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"Ellos van a perder."

Translation:They are going to lose.

5 years ago

22 Comments


https://www.duolingo.com/alexbluses

"Ellos van a perder" means "They are going to lose" not "They are going to get lost" which the translation would be "Se van a perder"

5 years ago

https://www.duolingo.com/celsius1414

In case someone else makes the same mistake I did and is wondering, "Ellos van a perder" does not mean "They will get lost" nor "They are going to get lost". There's a separate reflexive verb for that idea: perderse. Which in this case would be something like "Ellos van a perderse."

5 years ago

https://www.duolingo.com/Elena18

Thank you very much. I did make that mistake, and this is very helpful.

2 years ago

https://www.duolingo.com/billywm
billywm
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To help you remember, think 'perdition', damnation for 'lost souls'

4 years ago

https://www.duolingo.com/malcontex

"They are going to loose." - wrong! I guess I should master my own English language first.

3 years ago

https://www.duolingo.com/camillemo

"they will get lost" or "they are going to get lost" could be translate either way: ellos se van a perder; ellos se perderan, ellos van a perderse,

5 years ago

https://www.duolingo.com/MattFaryan

I always thought van was present tense of they go. How does this sentence end up being future

3 years ago

https://www.duolingo.com/Majklo_Blic
Majklo_Blic
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You're right; "van" means both "they go" and "they are going". The English expressions are pretty much interchangeable, though in a given situation one usually sounds more right than the other.

What turns this into the future tense in Spanish (and English) is that "ir a + infinitive" is the equivalent of "to be going to + verb". You could choose to translate the above sentence as "They are going to lose", "they will lose", or even "they go to lose". The last is technically correct as well, but sounds so weird in modern standard English that it's almost never heard or used that way.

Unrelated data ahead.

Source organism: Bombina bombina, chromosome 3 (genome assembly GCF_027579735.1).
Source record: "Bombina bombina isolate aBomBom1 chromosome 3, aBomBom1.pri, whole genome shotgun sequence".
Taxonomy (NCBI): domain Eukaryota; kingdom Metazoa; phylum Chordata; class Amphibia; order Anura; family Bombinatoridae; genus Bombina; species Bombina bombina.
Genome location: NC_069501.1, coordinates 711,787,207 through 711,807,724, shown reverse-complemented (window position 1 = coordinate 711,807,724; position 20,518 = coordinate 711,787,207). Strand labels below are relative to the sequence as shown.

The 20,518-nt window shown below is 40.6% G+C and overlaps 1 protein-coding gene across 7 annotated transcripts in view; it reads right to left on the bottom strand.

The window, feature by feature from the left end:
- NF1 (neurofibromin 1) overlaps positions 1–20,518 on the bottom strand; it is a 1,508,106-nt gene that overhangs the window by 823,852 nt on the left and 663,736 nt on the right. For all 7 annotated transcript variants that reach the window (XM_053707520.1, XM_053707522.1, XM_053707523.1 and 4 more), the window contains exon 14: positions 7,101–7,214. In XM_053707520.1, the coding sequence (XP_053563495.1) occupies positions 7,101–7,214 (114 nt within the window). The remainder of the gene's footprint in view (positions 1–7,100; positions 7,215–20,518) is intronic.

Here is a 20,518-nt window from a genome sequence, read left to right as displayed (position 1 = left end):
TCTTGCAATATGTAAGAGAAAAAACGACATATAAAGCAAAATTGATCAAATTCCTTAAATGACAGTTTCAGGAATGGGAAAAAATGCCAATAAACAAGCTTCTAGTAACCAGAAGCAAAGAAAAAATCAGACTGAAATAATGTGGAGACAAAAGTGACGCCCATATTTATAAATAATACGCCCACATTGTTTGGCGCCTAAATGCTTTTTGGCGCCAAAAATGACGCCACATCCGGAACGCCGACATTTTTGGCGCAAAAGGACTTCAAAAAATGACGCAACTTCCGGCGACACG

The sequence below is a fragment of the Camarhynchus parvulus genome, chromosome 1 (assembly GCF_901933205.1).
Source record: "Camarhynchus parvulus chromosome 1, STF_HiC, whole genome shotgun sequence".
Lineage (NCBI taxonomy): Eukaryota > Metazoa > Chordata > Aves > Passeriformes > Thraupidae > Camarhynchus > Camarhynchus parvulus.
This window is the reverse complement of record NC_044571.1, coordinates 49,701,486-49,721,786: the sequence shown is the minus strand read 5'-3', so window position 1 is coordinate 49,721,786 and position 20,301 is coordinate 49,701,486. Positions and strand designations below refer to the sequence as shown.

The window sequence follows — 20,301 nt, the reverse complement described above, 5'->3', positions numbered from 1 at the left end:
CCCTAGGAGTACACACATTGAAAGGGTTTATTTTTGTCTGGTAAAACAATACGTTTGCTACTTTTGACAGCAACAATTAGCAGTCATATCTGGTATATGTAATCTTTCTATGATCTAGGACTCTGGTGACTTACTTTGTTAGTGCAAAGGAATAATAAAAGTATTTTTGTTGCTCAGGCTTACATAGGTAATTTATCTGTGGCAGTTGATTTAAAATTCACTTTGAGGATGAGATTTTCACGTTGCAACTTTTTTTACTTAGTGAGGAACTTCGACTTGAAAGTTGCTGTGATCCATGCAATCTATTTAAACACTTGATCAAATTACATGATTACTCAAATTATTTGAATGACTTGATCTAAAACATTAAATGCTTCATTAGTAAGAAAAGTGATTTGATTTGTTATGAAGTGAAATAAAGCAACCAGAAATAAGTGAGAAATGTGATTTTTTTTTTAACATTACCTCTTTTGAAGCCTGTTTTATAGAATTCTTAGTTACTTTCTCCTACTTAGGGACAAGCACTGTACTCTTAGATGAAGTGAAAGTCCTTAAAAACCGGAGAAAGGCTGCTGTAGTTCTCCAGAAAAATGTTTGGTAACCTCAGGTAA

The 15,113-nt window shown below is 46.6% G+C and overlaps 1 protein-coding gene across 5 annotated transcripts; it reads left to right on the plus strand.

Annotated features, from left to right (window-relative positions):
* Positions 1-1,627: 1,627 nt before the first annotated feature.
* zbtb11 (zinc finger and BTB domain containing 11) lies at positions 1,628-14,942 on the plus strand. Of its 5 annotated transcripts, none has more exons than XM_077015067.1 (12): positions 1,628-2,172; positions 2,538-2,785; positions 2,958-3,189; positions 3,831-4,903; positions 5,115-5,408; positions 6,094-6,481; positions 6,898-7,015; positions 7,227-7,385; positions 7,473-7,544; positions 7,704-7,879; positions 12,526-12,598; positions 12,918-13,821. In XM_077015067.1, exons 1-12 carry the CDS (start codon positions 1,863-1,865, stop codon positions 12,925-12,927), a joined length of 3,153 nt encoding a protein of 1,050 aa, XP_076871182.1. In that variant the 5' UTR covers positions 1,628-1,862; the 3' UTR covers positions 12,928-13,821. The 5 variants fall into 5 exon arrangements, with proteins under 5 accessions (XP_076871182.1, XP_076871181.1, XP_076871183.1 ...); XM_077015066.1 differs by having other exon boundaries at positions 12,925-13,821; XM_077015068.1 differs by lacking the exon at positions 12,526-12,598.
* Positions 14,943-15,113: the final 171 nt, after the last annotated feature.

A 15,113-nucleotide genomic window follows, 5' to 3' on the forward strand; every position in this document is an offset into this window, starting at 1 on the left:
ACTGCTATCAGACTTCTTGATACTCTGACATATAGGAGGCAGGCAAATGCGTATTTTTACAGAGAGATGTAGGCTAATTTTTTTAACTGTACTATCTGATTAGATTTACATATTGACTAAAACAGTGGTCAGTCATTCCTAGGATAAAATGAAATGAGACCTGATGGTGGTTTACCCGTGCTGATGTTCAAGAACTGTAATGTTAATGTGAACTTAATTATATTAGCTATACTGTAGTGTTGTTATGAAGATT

FWIW, there is an actual future verb tense in Spanish. If it were used here, the sentence would read, "Ellos perderán".

3 years ago

https://www.duolingo.com/donkey_hotei

Why would "They will lose" not mean the same as "They are going to lose." ?

7 months ago

https://www.duolingo.com/JohnnieBrowne

why is "ellas van a perder" wrong? ^..^

1 year ago

https://www.duolingo.com/Srevans223

I heard the same thing. It definitely sounds like they said "Ellas" not "ellos"

1 year ago

https://www.duolingo.com/shb65

Me too

1 year ago

https://www.duolingo.com/RSvanKeure
RSvanKeure
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Fast audio sounds like "Ellas van...". DL needs to fix this, but probably won't.

9 months ago

https://www.duolingo.com/LinguDemo
LinguDemo
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Why is "They're gonna lose" incorrect? Did I shorten it too much??

2 years ago

https://www.duolingo.com/Brianna53326

Lol the one before this it was 'I am not going to lose!' And I just imagine someone whispering to his or her buddy like, 'They are so going to lose'.

1 year ago

https://www.duolingo.com/Aumbria

That is mean.

1 year ago

https://www.duolingo.com/Mordredlefay
Mordredlefay
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I swear i thought he said Ellos van a aprender.

11 months ago

https://www.duolingo.com/jagmanjohn

No seas un perdedor, sé un ganador, practica Duolingo todos los días.

6 months ago

https://www.duolingo.com/UndJon

I thought she said Ellas van a aprender. Dang!

6 months ago

https://www.duolingo.com/javonchalk1

IM CONFUSSION

6 months ago

https://www.duolingo.com/Anastassia573720

Couldn’t perder also mean to miss?

4 months ago

https://www.duolingo.com/EvgeniyChe3
EvgeniyChe3
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To lose what? A book, ability to walk, a game? Or both?

1 month ago